The story depicted in this wall painting is the association of man and dog throughout the ages. Two widely separated species, they have depended on each other for sustenance, aid, and that spiritual linkage we term companionship since an archaic era buried deeply in the womb of prehistoric time.
The mural begins in the upper left hand with a scene that could have occurred two million or more years ago on our planet Earth. We see a pair of very early hominids, Australopithecus Africanus, caught on the open savannah and being pursued by a slavering band of early transitional canines similar to the wild, harlequin Cape Town Hunting dogs of contemporary Africa. The Australopithecines were small but sturdy ape-human creatures, weaponless and easy prey for the wild dog packs that had reached species stabilization long before the first man-like creature left the trees to stand erect upon the earth its species was destined to dominate.
Hundreds of thousands of years moved slowly into oblivion as mankind evolved from the hunted to the hunter. When human association gained greater stability in the Mesolithic Age, the dog, which scavenged on the outskirts of Paleolithic encampments, found acceptance as a hunting partner, a guardian of the hearth, a companion and a beats of burden as man followed the herbivorous animals. In the lower left corner we see an ancient hunter and his dogs after a successful search for living food. This unique unity between two very different species brought significance to the New Stone Age and marked the beginning of the “Neolithic Revolution” which saw the domestication by men of plants and animals.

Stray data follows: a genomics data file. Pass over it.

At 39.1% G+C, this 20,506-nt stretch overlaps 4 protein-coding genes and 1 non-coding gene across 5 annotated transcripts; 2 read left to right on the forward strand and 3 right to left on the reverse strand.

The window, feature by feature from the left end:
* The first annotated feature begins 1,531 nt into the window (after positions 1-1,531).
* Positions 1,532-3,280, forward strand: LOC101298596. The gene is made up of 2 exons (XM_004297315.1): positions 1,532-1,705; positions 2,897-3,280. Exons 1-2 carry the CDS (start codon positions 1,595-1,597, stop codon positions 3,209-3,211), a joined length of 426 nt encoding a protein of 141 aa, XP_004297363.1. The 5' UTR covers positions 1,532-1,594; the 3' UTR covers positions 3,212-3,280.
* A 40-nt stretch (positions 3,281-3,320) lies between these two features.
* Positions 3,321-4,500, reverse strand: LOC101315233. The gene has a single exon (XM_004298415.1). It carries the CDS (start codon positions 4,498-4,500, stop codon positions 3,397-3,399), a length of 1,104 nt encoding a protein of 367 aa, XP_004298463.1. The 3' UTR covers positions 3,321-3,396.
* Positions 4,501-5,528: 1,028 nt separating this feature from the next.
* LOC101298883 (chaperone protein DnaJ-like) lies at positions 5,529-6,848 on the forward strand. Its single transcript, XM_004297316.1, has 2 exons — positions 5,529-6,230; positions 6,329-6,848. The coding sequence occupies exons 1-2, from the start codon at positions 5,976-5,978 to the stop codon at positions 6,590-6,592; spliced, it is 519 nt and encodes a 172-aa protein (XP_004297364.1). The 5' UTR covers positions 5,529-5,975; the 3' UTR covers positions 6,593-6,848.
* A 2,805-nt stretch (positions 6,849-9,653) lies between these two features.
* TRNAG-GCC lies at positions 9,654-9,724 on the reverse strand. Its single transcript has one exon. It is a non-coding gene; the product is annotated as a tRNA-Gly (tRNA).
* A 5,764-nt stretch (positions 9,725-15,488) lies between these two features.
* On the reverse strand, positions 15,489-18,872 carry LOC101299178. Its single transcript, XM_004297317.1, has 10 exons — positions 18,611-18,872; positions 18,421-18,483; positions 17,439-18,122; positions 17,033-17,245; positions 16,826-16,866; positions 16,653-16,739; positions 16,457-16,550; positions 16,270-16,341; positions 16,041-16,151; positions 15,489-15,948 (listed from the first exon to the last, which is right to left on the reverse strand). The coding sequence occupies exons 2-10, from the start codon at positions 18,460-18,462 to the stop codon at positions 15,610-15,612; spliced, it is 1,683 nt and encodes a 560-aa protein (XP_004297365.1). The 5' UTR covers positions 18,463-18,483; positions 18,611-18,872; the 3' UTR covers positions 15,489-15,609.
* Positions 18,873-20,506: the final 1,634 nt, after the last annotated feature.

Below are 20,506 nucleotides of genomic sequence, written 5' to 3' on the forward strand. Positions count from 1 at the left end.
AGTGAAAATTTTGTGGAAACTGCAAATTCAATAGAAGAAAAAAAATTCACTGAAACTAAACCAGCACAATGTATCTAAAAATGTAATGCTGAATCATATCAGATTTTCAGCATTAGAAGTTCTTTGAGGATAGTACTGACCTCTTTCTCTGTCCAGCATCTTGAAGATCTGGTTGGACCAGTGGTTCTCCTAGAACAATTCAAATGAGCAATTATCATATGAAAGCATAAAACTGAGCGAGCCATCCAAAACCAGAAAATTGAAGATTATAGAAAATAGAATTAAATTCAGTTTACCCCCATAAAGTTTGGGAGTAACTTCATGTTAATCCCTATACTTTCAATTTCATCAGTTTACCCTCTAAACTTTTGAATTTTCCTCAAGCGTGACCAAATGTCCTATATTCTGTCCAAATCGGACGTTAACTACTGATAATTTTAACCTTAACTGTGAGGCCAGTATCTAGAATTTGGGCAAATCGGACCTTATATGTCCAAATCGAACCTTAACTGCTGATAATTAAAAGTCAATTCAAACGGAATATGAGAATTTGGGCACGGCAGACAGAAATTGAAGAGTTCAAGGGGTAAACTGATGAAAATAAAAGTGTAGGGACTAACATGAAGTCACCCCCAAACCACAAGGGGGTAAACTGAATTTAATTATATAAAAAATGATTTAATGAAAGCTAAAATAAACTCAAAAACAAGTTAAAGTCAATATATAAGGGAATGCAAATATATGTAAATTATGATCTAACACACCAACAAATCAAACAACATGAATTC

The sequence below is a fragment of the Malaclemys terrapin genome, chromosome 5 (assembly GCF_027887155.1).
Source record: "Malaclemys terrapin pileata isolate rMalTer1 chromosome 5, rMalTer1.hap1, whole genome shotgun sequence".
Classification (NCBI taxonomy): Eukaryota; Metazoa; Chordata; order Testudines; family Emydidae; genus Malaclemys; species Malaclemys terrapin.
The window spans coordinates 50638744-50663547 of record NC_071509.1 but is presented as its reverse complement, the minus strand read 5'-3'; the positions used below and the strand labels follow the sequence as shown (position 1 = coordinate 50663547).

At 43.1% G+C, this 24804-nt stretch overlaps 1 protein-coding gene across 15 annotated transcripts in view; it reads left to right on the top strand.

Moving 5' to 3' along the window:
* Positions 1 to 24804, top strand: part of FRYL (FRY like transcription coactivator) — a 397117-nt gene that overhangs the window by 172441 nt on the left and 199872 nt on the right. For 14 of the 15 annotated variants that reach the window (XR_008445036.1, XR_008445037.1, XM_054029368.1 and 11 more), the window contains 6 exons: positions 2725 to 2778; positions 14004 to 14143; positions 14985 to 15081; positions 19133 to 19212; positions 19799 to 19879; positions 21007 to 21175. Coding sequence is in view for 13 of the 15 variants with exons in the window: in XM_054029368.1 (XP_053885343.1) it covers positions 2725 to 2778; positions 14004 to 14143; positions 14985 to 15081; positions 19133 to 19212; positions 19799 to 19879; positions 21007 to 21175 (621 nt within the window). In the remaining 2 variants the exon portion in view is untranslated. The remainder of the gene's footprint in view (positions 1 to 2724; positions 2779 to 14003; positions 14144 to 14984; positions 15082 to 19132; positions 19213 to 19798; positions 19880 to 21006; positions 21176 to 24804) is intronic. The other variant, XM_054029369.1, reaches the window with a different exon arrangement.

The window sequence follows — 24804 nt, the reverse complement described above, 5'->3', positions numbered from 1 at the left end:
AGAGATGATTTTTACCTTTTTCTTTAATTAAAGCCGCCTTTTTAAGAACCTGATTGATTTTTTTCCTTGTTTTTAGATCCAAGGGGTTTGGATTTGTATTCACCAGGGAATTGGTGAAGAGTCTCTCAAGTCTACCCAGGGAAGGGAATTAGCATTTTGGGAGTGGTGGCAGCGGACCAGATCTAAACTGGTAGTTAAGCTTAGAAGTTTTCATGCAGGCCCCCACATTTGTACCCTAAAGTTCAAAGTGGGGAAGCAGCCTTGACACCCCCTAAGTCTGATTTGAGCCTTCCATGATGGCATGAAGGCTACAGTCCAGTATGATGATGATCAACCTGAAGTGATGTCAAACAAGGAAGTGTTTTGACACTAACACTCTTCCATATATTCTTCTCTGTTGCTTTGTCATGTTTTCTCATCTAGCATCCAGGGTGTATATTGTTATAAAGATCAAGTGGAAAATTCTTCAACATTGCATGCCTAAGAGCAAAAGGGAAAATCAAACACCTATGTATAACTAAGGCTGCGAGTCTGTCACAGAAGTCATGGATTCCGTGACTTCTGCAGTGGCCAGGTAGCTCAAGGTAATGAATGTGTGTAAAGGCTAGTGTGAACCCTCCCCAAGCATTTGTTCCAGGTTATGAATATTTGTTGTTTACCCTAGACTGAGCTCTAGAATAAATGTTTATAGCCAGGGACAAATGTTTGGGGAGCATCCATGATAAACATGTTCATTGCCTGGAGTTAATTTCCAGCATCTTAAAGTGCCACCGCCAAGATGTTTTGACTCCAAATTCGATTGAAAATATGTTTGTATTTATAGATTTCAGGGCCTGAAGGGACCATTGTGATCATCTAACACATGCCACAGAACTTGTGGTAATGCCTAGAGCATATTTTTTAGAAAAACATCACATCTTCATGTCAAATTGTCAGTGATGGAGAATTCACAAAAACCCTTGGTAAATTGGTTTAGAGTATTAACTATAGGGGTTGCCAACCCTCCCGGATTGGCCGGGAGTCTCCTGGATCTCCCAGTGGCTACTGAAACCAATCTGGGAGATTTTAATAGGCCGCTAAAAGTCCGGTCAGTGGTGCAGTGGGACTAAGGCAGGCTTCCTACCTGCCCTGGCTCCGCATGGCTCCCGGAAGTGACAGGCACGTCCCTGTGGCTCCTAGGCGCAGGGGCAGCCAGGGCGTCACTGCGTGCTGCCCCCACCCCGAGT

About 2700 B.C., on the banks of the turbid Nile, Egypt, in the Third Dynasty, reached fruition as the cradle of civilization. Animals of many kinds were woven into the rich fabric of Egyptian religion and philosophy: the dog, the snake, the cat goddess Bast, Horus the hawk goddess are but a few. The nobility developed several breeds of canines, and the Saluki, seen in the mural’s Egyptian section, is an example of the ancient sight-hounds the Pharaohs bred for the chase.
The ages passed and advancing civilization taught man greed, corruption and the brutal art of war. The eighth century B.C. witnessed the savage grandeur of the Assyrian empire reach its zenith as its conquering armies swept over the known world, utilizing their battle plans and advance guard of ferocious mastiffs to break the formations and courage of their adversaries.
In the progressing process of human evolution the hunter eventually became the herder as man realized that he could contain the herbivorous meat creatures within a limited area through domestication rather than pursuing a transhumance existence following the wild herds. The pastoral age came into being and again the dog filled an important niche as a herder and protector of the herds and flocks. A collie stands guard over his flock in the mural representing the herding breeds, a chore to which many breeds of canines throughout the world are still dedicated.
The sled dogs of the frigid north have made exploration of that white wasteland possible, and have brought life-saving serums and food to icebound settlements. The Eskimo, a modern Mesolithic man, depends upon his dogs for mobility, as an aid in the hunt, and to help him sustain his very life in a forbidding environment.